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Brian Hughes, Lenny Curry's new chief of staff.


Bullying charge against Brian Hughes investigated; no laws violated

Jacksonville Mayor Lenny Curry‘s recently hired chief of staff, Brian Hughes, was accused of bullying by Council President Anna Brosche‘s executive assistant.

However, the charge was dismissed by the city’s general counsel Thursday.

Original story below:

As reported by every outlet in Jacksonville at this point (with WJXT‘s Lynnsey Gardner being first)Jeneen Sanders alleges that Hughes “accosted” her on the 4th floor of City Hall Monday afternoon.

“The next time your boss sends an email, she needs to CC this office,” Sanders claims Hughes said.

Sanders cites Hughes’ “aggressive tone, facial expressions, and his physical movements” as causes for written complaint for creating a hostile work environment.

Sanders complained to Executive Director Cheryl Brown. Brown forwarded the complaint to Employee Services, the Jacksonville Human Rights Commission, and the Equal Employment Opportunity Commission.

Brosche offered a statement.

“Every employee of the City of Jacksonville should be valued, treated respectfully, and have an expectation of working in a safe environment. I have no further comment regarding the complaint and will allow the formal process to take its due course,” Brosche told Florida Politics.

Brosche has taken further measures, disabling Hughes’ keycard to Council offices on Wednesday.

By Thursday, Mayor Curry’s office reactivated the access, and now it will be up to the Office of General Counsel to resolve this issue.

On behalf of Curry’s office, Chief Administrative Officer Sam Mousa made a statement.

“We were made aware of a complaint filed by an employee of the city council against a member of the mayor’s staff. There is a process in place to handle all such matters and we will fully comply with that process. I have reviewed the compliant, have spoken with the staff member and reviewed the attached video. I find the conduct alleged to be extremely out of character and not reflective of my colleague who I have worked closely with and not reflected in the video. This video will be a part of the review of this matter and we will adhere to all aspects of the review process,” Mousa asserted.

Multiple media outlets have requested the video, but technical issues have plagued that release.

Hughes, who asserted that the “complaint is false … the accusation is baseless,” is not on leave during this review process.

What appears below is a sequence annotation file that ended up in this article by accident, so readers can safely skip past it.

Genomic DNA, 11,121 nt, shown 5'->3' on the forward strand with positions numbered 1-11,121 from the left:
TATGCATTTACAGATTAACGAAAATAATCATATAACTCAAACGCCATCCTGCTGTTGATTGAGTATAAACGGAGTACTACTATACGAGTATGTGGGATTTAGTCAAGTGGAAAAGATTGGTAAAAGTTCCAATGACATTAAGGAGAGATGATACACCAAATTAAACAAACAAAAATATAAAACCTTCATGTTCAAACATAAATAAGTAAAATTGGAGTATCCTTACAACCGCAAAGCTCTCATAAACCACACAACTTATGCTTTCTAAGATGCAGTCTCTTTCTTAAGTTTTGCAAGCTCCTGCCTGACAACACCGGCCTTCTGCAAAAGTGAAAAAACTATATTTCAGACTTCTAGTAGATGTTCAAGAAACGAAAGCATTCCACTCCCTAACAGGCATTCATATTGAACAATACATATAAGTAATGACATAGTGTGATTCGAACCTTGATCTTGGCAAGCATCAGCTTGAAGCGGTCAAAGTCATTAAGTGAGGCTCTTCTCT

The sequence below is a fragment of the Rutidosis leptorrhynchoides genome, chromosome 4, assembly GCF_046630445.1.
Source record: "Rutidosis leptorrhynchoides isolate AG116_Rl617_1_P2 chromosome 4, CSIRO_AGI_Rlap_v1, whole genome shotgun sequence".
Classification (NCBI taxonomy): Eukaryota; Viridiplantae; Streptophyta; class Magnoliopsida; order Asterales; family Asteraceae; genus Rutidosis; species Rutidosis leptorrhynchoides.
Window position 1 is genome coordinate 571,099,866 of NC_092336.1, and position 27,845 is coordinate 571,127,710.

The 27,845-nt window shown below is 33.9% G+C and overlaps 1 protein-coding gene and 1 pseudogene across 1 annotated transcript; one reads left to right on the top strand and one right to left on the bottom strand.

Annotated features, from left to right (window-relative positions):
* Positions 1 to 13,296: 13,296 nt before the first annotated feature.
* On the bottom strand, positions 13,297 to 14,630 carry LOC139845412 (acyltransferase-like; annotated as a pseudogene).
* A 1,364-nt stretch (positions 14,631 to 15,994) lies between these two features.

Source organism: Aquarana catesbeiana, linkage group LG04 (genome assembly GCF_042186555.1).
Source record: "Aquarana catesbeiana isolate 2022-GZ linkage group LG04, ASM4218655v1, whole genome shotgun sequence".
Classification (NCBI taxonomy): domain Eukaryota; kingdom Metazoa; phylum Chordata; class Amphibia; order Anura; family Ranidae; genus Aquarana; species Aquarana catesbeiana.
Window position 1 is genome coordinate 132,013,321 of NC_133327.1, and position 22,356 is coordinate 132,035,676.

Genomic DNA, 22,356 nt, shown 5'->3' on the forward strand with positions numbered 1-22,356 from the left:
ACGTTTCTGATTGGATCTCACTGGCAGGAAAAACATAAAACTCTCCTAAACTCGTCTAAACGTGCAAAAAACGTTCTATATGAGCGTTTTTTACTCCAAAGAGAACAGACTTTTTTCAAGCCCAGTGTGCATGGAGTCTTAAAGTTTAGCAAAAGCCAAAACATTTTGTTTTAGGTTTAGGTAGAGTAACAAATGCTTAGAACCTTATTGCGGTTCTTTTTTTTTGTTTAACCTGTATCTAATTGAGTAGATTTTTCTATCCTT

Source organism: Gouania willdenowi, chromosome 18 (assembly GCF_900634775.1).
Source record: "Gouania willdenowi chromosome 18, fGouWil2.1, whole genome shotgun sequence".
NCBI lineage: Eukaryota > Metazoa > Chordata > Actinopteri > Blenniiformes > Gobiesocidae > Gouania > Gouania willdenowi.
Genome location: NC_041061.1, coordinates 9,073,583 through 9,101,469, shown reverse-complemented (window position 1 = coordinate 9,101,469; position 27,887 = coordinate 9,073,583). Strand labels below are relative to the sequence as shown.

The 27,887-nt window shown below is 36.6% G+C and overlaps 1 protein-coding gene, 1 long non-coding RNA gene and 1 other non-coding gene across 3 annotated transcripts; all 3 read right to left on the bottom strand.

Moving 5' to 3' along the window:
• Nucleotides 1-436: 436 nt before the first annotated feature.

Hughes’ narrative is supported, at least in the part of the interaction that happened in the mayor’s office, by Alice Newman.

Newman, who has been in her role for 19 years, interacted with Hughes and Sanders when they entered the Mayor’s office.

Newman told WJXT that “they were having a conversation. I don’t know what the conversation was before that. I only know what I saw. And then she said what she had to say, then started talking to me in the other young lady who was sitting there.”

Newman said something similar to this outlet Tuesday afternoon, noting that Sanders talked to her and another person at the front desk after Hughes went toward interior offices past the front desk, and that conversation was casual and light in nature.

This is the second straight day of drama between the offices of Council President Brosche and Mayor Curry.

Much of Monday was taken up by competing narratives regarding the upcoming JEA Board/Jacksonville City Council meeting on Wednesday.

Brosche claimed that Curry wanted emergency legislation pushed. Curry said that was a “disgraceful” lie.

Bullying charges have been on the uptick in City Hall of late.

In December, a Curry staffer decried what she called “aggression” from City Council Finance Chair Garrett Dennis.

Dennis, in turn, charged the Mayor with bullying tactics at a recent press availability from which he was excluded.

At one point, Dennis claimed that he had acquired a concealed weapon permit and had been told by a member of Curry’s staff that he was a “walking dead man.”

Written By

A.G. Gancarski has been a working journalist for over two decades, with bylines in national and local publications alike on subjects ranging from pop music to national and global politics. Gancarski has been a correspondent for since 2014, and has held a column in Jacksonville, Florida's Folio Weekly for two decades. In 2018, he was a finalist for an Association of Alternative Newsweeklies "best political column." Gancarski is a frequent presence on Jacksonville television and radio, including fill-in slots on WJCT-FM's award-winning talk show "First Coast Connect." He can be reached at

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